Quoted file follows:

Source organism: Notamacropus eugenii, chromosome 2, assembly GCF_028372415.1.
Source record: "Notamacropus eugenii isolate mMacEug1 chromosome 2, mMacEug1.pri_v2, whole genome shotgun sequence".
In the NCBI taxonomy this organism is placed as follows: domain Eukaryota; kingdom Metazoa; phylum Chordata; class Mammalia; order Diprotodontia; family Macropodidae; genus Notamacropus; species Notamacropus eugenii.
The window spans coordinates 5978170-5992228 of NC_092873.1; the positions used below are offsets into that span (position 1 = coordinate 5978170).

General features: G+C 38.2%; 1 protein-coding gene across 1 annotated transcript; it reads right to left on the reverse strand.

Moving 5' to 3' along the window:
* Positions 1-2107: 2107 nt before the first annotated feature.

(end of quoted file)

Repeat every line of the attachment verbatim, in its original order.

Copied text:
Source organism: Notamacropus eugenii, chromosome 2, assembly GCF_028372415.1.
Source record: "Notamacropus eugenii isolate mMacEug1 chromosome 2, mMacEug1.pri_v2, whole genome shotgun sequence".
In the NCBI taxonomy this organism is placed as follows: domain Eukaryota; kingdom Metazoa; phylum Chordata; class Mammalia; order Diprotodontia; family Macropodidae; genus Notamacropus; species Notamacropus eugenii.
The window spans coordinates 5978170-5992228 of NC_092873.1; the positions used below are offsets into that span (position 1 = coordinate 5978170).

General features: G+C 38.2%; 1 protein-coding gene across 1 annotated transcript; it reads right to left on the reverse strand.

Moving 5' to 3' along the window:
* Positions 1-2107: 2107 nt before the first annotated feature.